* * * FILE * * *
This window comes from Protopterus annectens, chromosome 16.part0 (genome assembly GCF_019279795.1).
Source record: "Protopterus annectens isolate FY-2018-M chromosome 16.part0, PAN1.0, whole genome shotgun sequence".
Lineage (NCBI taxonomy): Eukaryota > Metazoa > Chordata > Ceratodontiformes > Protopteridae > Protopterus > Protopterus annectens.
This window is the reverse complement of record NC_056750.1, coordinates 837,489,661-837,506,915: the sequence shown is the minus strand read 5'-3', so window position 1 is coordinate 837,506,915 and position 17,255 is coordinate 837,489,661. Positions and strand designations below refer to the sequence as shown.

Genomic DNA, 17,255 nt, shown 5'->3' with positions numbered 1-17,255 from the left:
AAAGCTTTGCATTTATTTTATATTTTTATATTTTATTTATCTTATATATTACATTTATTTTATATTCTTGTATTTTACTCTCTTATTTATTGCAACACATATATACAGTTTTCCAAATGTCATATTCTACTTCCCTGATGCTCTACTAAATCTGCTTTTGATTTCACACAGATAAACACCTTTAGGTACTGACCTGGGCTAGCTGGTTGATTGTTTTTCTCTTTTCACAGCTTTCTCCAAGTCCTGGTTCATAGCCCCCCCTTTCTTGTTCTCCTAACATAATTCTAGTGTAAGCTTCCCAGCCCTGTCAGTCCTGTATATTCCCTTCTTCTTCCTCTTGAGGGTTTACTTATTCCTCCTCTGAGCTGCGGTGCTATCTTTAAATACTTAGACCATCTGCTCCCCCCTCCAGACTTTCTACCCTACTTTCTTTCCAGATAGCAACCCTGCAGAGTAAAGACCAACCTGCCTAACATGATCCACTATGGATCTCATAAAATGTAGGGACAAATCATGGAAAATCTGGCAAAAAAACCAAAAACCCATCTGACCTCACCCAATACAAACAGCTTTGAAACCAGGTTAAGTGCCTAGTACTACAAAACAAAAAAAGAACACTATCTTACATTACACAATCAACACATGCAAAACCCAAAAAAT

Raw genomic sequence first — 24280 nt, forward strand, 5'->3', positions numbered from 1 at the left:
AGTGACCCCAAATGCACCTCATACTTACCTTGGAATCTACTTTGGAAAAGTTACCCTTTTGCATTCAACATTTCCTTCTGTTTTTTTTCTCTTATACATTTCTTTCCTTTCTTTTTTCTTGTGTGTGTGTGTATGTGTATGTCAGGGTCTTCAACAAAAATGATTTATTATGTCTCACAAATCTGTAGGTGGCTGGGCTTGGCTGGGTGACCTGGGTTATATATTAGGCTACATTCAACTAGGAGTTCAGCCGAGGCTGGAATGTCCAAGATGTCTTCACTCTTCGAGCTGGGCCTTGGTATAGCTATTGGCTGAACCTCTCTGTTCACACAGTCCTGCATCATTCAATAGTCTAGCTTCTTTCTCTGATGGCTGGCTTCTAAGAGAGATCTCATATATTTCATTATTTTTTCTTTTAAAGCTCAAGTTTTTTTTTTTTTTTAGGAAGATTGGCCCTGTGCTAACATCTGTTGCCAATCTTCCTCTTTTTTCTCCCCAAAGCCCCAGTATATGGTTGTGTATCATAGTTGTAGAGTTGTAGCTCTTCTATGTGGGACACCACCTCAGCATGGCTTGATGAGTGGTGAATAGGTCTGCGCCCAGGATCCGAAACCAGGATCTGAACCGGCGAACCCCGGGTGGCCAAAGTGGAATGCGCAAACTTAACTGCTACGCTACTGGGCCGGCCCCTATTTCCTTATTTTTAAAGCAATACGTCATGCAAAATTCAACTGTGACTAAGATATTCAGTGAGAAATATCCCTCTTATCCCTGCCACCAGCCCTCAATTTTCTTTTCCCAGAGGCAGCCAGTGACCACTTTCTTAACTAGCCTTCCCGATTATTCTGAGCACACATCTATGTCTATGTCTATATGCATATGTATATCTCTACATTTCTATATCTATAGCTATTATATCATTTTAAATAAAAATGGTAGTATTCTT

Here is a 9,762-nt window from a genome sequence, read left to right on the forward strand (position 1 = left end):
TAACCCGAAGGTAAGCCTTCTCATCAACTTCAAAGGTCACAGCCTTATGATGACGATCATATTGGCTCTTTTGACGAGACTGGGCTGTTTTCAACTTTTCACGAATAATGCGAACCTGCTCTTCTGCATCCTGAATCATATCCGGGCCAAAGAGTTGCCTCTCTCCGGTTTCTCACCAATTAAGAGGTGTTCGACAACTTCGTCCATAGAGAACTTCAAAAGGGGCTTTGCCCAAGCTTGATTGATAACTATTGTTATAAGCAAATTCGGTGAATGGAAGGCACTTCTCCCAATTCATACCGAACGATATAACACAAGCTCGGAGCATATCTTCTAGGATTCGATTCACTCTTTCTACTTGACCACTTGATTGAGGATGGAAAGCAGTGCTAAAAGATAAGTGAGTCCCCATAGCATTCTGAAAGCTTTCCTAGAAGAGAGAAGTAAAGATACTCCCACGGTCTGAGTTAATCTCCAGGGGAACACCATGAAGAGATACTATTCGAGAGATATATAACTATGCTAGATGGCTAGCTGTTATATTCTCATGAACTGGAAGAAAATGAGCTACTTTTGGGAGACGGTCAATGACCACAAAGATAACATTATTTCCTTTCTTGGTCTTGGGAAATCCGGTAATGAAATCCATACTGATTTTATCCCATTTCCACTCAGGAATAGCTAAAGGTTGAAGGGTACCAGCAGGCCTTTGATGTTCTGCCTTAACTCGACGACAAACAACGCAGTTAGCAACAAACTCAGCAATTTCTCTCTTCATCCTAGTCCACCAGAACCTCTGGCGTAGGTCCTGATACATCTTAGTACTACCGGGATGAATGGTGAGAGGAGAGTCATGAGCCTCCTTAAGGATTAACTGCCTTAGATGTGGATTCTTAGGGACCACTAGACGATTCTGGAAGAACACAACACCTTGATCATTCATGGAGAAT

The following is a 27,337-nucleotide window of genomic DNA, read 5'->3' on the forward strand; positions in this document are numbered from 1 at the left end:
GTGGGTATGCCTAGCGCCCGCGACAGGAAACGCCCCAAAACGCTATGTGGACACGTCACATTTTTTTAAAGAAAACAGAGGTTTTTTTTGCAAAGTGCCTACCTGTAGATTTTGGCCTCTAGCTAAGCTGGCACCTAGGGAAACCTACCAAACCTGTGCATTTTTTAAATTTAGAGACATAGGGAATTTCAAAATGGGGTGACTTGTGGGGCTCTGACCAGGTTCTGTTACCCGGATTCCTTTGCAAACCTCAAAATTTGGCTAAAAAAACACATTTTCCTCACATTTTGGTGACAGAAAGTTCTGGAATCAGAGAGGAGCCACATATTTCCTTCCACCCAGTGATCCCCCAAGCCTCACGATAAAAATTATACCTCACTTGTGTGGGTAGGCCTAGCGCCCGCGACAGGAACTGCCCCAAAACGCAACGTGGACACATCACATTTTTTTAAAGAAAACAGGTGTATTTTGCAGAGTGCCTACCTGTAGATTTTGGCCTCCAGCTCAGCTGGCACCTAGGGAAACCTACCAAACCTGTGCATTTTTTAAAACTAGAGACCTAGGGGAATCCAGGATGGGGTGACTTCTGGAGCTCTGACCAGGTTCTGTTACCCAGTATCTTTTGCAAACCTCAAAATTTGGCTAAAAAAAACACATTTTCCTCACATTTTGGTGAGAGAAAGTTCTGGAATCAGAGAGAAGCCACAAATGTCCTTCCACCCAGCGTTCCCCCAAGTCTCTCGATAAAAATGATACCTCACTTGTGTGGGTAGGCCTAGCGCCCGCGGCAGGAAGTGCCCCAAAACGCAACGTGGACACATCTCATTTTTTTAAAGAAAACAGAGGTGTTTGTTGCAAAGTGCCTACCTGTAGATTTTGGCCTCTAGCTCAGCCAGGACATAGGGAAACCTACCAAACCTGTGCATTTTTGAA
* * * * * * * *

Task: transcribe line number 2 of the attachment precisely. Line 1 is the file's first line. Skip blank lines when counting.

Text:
Source record: "Protopterus annectens isolate FY-2018-M chromosome 16.part0, PAN1.0, whole genome shotgun sequence".